Financial assistance available for installing wood pellet boilers

By Northern Forest Center | March 21, 2016

A nonprofit organization is expanding a program that helps Vermonters switch to high-efficiency wood pellet boilers to provide heat for homes, businesses and other properties in the Northeast Kingdom.

Homeowners are eligible for $1,000 to $5,000 incentives based on a sliding income scale. Owners of non-residential buildings—including businesses, non-profits and municipalities—are eligible for a $10,000 subsidy. These incentives are in addition to rebates currently available from Efficiency Vermont and the Clean Energy Development Fund.

An additional $2,000 incentive is available for the first three non-residential projects to commit by April 1, 2016.

The program is part of the Northern Forest Center’s Model Neighborhood Wood Heat Initiative, which helps convert buildings to local, renewable wood pellets for heat to support the local forest economy and reduce carbon dioxide emissions.

So far the initiative has helped more than a dozen property owners in the Northeast Kingdom switch from fossil fuels and older, polluting wood burners to high-efficiency wood pellet boilers. Thanks to new funding, the Center is offering subsidies for 25 more residences and 10 non-residential buildings.

“Switching to wood pellet boilers is the right thing to do, even when oil prices are low,” said Maura Adams, program director for the Northern Forest Center. “Buying local wood pellets is good for our economy just the way buying local food is. One hundred percent of what we spend on wood pellets keeps circulating in the local economy, but 78 percent of what we spend on heating oil leaves the local economy.”

The Center champions wood heat because it is a reliable, local fuel at a stable price, it creates jobs for rural communities, and it reduces net atmospheric carbon dioxide over time. The carbon reduction compared to oil or propane is due to the high-efficiency of the wood pellet boiler and because as trees grow back after a harvest they absorb carbon dioxide. “No fossil fuel can absorb the carbon it put into the air,” said Adams.

Program details and an application are available online.

Over the 25-year life of the wood pellet boilers installed through the Vermont Model Neighborhood Initiative, participants will eliminate nearly 2 million gallons of oil and reduce net carbon dioxide by almost 18 tons. By purchasing wood pellets instead of oil, participants will generate about $6.5 million in positive economic impact.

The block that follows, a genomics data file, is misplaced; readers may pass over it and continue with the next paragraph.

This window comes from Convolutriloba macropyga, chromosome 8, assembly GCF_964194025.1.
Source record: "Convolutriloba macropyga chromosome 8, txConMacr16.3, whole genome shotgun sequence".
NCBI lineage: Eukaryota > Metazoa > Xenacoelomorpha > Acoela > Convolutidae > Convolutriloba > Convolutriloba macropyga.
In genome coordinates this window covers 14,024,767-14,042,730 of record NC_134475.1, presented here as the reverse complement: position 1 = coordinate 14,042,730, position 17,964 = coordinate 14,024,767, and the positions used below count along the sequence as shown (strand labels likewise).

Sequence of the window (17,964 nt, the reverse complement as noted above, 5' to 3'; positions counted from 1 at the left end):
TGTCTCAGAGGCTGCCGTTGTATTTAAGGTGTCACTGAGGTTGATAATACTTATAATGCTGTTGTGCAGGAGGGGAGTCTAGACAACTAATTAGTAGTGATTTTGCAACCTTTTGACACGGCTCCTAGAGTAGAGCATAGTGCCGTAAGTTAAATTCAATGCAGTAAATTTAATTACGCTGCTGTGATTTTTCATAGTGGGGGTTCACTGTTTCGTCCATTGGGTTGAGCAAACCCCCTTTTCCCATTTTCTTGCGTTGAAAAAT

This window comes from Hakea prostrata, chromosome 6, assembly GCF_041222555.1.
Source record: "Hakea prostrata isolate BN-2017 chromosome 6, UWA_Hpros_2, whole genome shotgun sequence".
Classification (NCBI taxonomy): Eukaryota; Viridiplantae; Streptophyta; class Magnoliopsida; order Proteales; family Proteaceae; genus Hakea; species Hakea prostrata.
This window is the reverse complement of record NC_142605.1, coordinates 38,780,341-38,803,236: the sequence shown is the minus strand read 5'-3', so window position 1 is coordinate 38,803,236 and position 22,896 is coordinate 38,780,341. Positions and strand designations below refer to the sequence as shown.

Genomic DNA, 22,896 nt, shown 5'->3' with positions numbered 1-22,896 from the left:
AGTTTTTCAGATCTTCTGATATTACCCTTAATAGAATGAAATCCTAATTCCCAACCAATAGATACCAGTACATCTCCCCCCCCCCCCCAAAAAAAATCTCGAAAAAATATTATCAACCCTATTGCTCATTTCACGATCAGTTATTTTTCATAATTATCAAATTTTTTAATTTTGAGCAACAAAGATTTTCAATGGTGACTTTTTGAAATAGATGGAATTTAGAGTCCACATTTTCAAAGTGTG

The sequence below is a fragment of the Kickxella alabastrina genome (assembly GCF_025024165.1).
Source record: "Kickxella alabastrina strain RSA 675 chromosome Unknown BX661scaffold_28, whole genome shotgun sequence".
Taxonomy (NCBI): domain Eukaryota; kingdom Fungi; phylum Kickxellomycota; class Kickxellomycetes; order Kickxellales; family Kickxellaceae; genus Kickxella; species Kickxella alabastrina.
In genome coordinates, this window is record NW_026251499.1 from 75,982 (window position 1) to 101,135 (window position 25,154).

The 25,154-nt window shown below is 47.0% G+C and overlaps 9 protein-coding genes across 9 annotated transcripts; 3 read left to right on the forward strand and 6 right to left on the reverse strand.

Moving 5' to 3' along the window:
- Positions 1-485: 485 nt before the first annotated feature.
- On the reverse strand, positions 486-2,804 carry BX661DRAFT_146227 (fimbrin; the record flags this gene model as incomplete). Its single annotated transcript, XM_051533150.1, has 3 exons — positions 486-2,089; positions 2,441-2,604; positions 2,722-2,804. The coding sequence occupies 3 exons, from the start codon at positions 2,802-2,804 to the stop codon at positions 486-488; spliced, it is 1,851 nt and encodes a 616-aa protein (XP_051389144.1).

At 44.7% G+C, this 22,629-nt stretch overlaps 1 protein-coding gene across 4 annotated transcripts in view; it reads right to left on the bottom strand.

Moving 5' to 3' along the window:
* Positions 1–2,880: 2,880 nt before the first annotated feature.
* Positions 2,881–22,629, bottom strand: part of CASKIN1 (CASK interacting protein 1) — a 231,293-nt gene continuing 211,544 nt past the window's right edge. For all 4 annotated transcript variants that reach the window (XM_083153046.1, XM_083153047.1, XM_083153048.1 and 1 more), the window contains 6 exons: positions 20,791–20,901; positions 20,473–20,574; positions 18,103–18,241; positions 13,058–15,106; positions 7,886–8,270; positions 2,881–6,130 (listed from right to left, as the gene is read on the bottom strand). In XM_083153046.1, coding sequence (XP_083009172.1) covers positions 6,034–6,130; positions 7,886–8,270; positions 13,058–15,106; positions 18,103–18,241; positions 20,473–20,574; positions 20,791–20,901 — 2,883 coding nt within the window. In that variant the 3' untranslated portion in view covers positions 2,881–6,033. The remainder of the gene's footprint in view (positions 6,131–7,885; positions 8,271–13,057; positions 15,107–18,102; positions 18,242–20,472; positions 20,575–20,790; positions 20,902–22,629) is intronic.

The Center developed the Model Neighborhood Wood Heat Initiative with partners in New Hampshire and Maine to build a density of high-efficiency wood pellet boiler installations in specific geographic areas. The goal was to demonstrate the reliability and efficiency of the boilers and create a market for bulk delivery of wood pellets.

“We’ve helped install more than 120 wood pellet boilers and people are very happy with them,” said Adams. “These are whole-building automated systems that completely replace oil or propane boilers. Pellets are delivered in bulk for storage on site, then fed automatically to the boiler when heat is needed. There are no bags of pellets to lug or cordwood to haul.”

Funding for the Model Neighborhood program comes from the Vermont Working Lands Enterprise Board, High Meadows Fund, Lintilhac Foundation, VLITE, USDA Rural Development and others.

Homeowners selected for the program will be required to complete a BPI Energy Audit through a designated provider at a subsidized cost. Non-residential project participants will be required to take advantage of a free energy efficiency assessment with Efficiency Vermont staff.

The Vermont Model Neighborhood is part of the Center’s broader wood heat initiative, which is building the market for high-efficiency, low-emission wood pellet boilers for homes and small-scale commercial installations in Maine, New Hampshire, Vermont and New York and advocating for supportive public policies on the state and federal levels.

Other benefits of the program include strengthening markets for low-grade wood, which provides a financial incentive to forestland owners to keep their forests intact, and opportunities to stabilize and increase employment in forest-based businesses.

The Northern Forest Center builds economic and community vitality while fostering sound forest stewardship in Maine, New Hampshire, Vermont and New York.